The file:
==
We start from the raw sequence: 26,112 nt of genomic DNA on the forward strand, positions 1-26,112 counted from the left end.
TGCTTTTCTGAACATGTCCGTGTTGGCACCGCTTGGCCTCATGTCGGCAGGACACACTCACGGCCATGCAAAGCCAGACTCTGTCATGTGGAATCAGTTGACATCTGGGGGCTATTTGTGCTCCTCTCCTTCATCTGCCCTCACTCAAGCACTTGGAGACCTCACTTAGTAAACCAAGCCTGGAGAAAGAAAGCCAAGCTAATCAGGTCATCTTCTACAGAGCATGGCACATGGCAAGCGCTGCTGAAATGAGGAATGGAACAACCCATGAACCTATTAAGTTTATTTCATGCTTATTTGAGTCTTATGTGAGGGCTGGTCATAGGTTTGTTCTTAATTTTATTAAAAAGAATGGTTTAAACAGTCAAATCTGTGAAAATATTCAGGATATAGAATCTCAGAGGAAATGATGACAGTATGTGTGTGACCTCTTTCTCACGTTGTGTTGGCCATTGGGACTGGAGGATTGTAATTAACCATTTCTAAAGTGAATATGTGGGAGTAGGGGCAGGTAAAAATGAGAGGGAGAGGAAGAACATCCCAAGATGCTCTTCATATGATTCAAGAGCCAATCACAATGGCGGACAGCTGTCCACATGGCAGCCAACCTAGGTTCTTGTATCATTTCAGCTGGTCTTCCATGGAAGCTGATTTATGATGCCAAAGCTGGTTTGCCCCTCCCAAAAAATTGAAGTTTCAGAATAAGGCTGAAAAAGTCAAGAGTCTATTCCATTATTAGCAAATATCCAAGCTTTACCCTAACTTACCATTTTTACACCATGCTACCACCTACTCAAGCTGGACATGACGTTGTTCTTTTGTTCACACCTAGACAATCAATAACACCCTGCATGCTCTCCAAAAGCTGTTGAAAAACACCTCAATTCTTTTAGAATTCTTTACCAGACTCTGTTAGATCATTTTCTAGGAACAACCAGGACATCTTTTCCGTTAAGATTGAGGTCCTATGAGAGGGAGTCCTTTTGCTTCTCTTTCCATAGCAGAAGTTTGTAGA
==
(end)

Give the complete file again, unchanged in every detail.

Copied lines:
We start from the raw sequence: 26,112 nt of genomic DNA on the forward strand, positions 1-26,112 counted from the left end.
TGCTTTTCTGAACATGTCCGTGTTGGCACCGCTTGGCCTCATGTCGGCAGGACACACTCACGGCCATGCAAAGCCAGACTCTGTCATGTGGAATCAGTTGACATCTGGGGGCTATTTGTGCTCCTCTCCTTCATCTGCCCTCACTCAAGCACTTGGAGACCTCACTTAGTAAACCAAGCCTGGAGAAAGAAAGCCAAGCTAATCAGGTCATCTTCTACAGAGCATGGCACATGGCAAGCGCTGCTGAAATGAGGAATGGAACAACCCATGAACCTATTAAGTTTATTTCATGCTTATTTGAGTCTTATGTGAGGGCTGGTCATAGGTTTGTTCTTAATTTTATTAAAAAGAATGGTTTAAACAGTCAAATCTGTGAAAATATTCAGGATATAGAATCTCAGAGGAAATGATGACAGTATGTGTGTGACCTCTTTCTCACGTTGTGTTGGCCATTGGGACTGGAGGATTGTAATTAACCATTTCTAAAGTGAATATGTGGGAGTAGGGGCAGGTAAAAATGAGAGGGAGAGGAAGAACATCCCAAGATGCTCTTCATATGATTCAAGAGCCAATCACAATGGCGGACAGCTGTCCACATGGCAGCCAACCTAGGTTCTTGTATCATTTCAGCTGGTCTTCCATGGAAGCTGATTTATGATGCCAAAGCTGGTTTGCCCCTCCCAAAAAATTGAAGTTTCAGAATAAGGCTGAAAAAGTCAAGAGTCTATTCCATTATTAGCAAATATCCAAGCTTTACCCTAACTTACCATTTTTACACCATGCTACCACCTACTCAAGCTGGACATGACGTTGTTCTTTTGTTCACACCTAGACAATCAATAACACCCTGCATGCTCTCCAAAAGCTGTTGAAAAACACCTCAATTCTTTTAGAATTCTTTACCAGACTCTGTTAGATCATTTTCTAGGAACAACCAGGACATCTTTTCCGTTAAGATTGAGGTCCTATGAGAGGGAGTCCTTTTGCTTCTCTTTCCATAGCAGAAGTTTGTAGA